Fraying U.S.-Russian relations seen in former Soviet states

Expulsion at Uzbek base may be latest indicator of Moscow's skepticism

August 02, 2005|By Douglas Birch | Douglas Birch,SUN FOREIGN STAFF

MOSCOW - The immediate cause of Uzbekistan's decision last week to expel the United States from an air base supporting military operations in Afghanistan was a quarrel over Uzbekistan's bloody suppression of a prison riot and protests in May.

But the roots of the dispute run much deeper, diplomats and experts say, to a long-term deterioration of Russian-U.S. relations, and reflect the increasing tensions between Moscow and Washington over their influence in the nations of the former Soviet Union.

"There is a concerted and coordinated effort [by the Kremlin] to foster the impression that the United States is trying to undermine the regimes in the region," Alexander Vershbow, the outgoing U.S. ambassador to Russia, said in an interview in July.

Russian officials, he alleged, nurtured Uzbek President Islam A. Karimov's fears of being toppled in order "to hold Karimov close to Moscow" after the clashes in the eastern Uzbek city of Andijan.

"Some Russians will acknowledge that Russia's long-term interests do lie in promoting reform and stability in the region through elections that lead to regimes that enjoy legitimacy in the eyes of their own people," Vershbow said. "But their short-term tactics seem to be more in the vein of basing their politics based on the regimes' loyalty to Moscow."

After the Sept. 11 attacks four years ago, there was talk of building a new strategic alliance between the Kremlin and the White House. Today, Western diplomats and analysts say, relations between the two nations are at their lowest point in more than a decade.

"We hear more and more that we're being portrayed as the glavny protivnik," or main adversary, said Vershbow, referring to the phrase used in the Soviet era to describe the United States.

As late as September 2003, President Bush praised President Vladimir V. Putin's "vision for Russia: a country at peace within its borders, with its neighbors, and with the world, a country in which democracy and freedom and rule of law thrive."

In retrospect, it may have been the high-water mark of recent U.S.-Russian relations.

Over the past two years, irritant has piled on irritant. Washington has become critical of Russia's record on democracy and human rights. Moscow has accused Washington of instigating the overthrow of regimes in Georgia, Ukraine and Kyrgyzstan, in order to undermine Russian influence.

In Uzbekistan, the White House suddenly faced a significant problem. Karimov responded to a prison riot and anti-government protests in Andijan with force, killing at least 187 people. The U.S. pressured the regime to permit an international investigation.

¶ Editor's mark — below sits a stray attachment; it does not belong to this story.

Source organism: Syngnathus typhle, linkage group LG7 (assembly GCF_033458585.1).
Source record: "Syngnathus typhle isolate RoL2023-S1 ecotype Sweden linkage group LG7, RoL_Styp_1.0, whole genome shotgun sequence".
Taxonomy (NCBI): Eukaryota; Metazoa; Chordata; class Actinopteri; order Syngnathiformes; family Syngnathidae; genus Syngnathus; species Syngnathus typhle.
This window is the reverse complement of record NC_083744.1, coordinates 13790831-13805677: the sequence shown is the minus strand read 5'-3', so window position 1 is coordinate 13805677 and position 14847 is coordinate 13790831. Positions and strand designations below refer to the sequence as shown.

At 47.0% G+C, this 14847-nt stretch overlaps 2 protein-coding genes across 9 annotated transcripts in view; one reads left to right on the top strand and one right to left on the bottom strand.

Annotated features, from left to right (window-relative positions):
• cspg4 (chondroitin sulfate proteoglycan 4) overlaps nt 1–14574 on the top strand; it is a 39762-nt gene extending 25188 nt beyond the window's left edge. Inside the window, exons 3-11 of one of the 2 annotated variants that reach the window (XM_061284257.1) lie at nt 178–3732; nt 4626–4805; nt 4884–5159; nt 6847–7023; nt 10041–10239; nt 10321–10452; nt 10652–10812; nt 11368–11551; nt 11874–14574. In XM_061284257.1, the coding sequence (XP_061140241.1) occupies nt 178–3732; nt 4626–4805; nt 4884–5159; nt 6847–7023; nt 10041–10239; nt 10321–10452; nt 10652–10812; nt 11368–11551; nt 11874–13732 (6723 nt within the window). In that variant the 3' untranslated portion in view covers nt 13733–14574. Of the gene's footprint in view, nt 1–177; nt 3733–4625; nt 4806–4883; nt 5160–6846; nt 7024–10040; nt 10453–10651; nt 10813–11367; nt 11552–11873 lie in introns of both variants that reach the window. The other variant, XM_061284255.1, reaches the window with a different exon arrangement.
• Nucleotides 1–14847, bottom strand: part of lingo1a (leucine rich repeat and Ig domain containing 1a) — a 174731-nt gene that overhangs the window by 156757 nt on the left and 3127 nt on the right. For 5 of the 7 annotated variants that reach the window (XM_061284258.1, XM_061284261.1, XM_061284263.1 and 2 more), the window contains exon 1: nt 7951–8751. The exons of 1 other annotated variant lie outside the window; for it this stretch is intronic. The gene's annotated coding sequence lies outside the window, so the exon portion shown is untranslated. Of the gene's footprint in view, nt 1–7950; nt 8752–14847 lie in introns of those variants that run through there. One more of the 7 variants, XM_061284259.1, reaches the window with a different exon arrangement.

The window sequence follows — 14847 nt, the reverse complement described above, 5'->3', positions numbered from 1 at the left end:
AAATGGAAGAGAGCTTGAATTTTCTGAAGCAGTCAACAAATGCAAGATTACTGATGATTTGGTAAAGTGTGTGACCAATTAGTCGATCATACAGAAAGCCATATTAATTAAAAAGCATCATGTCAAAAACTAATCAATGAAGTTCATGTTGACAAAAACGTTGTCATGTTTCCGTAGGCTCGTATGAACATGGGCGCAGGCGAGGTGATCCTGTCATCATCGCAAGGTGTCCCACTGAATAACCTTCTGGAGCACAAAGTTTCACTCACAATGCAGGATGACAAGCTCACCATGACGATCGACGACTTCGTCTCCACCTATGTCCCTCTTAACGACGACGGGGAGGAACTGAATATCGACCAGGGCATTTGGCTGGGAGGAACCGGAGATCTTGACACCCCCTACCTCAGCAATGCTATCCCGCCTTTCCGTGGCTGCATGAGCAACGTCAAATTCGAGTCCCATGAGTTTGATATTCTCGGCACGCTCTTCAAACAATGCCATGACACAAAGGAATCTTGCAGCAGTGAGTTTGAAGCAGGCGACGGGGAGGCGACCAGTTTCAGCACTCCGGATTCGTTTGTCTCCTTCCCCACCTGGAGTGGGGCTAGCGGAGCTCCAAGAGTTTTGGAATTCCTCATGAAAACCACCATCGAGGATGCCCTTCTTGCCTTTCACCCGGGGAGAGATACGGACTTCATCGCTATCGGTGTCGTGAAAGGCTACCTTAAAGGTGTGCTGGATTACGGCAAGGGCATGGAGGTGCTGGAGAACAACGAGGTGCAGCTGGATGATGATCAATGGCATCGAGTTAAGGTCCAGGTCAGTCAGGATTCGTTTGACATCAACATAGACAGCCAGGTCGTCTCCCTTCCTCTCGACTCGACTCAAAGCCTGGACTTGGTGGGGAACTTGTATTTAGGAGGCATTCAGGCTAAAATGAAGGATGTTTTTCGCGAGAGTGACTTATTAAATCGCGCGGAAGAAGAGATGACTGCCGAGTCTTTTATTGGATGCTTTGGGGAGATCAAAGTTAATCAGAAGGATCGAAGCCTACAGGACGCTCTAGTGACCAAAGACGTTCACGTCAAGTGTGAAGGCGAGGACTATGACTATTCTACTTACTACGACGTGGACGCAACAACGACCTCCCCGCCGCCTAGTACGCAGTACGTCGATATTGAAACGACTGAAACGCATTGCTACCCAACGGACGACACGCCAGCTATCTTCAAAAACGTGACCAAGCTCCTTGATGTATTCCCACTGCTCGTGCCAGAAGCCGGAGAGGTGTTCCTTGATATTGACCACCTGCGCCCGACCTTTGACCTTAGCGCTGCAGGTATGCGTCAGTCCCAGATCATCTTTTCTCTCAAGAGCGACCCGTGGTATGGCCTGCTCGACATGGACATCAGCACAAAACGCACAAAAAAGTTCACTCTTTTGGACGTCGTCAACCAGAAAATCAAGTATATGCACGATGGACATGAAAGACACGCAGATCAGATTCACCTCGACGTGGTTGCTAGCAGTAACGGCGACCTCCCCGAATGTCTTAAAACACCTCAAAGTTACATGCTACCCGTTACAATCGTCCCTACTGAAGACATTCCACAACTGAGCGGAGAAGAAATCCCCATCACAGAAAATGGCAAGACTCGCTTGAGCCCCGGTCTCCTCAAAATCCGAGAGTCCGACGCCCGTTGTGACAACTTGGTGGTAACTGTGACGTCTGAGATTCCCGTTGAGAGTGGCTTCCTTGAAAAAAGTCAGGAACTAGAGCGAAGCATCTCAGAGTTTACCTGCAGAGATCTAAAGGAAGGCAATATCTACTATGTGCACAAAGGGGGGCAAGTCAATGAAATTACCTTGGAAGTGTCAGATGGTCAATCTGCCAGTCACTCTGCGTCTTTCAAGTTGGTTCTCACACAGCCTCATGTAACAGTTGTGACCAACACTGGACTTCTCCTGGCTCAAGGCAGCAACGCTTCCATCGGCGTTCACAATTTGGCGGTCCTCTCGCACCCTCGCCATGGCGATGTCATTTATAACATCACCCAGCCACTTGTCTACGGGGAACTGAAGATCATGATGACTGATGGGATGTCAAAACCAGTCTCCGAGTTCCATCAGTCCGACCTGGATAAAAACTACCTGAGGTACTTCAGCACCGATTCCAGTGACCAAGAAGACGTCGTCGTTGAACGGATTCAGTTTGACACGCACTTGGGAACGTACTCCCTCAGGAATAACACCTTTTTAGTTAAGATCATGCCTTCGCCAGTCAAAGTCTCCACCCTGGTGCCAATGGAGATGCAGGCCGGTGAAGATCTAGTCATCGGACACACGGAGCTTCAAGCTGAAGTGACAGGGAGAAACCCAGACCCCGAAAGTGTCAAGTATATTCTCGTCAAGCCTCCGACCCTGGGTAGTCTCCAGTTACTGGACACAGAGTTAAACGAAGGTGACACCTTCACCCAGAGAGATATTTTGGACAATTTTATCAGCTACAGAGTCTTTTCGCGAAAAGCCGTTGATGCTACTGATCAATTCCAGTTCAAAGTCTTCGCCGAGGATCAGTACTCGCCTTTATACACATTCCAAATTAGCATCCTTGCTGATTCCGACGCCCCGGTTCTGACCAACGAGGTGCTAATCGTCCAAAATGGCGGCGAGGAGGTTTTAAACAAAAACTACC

On Friday, the United States helped Uzbek survivors of the Andijan clashes leave Kyrgyzstan for Eastern Europe. Karimov's Uzbek government, in turn, gave the United States 180 days to close its Karshi-Khanabad air base, called K-2.

`Increasing suspicion'

The Kremlin has so far had little to say publicly about the Uzbek decision. But the chill winds blowing from the Kremlin, some Western experts say, may reflect more than just annoyance over specific events or policies. Russia's leaders may be having second thoughts about political and economic integration with the West.

"There is increasing suspicion of what Western values would do to Russia, increasing frustration with the West's unwillingness to fully embrace Russia," said Vershbow. "This is leading to a new nationalism, and a new anti-Americanism, which is not being very subtly promoted."

The rift, experts and analysts from both countries say, probably began with Western criticism of the war in Chechnya. Moscow claims it is part of the global war on terror. Europe and the United States insist that it is mostly a war against separatists, and have been critical of human rights abuses committed by pro-Russian forces there.

The Kremlin's frustration grew during the diplomatic maneuvering preceding the invasion of Iraq, which was overwhelmingly unpopular here. The tension was exacerbated by Western criticism of the arrest and trial of the oil tycoon Mikhail B. Khodorkovsky as politically motivated.

Frustrations seemed to boil over in September of last year, after 331 children, teachers and others died in the fiery school siege in Beslan, in the Caucasus.

After the carnage, President Putin went on television to warn that an unnamed hostile power - by clear implication the United States - was fomenting unrest in the Caucasus in an effort to weaken Russia.

"Some would like to tear from us a `juicy piece of pie,'" he said. "Others help them. They help, reasoning that Russia still remains one of the world's major nuclear powers, and as such still represents a threat to them. And so they reason that this threat should be removed. Terrorism, of course, is just an instrument to achieve these aims."

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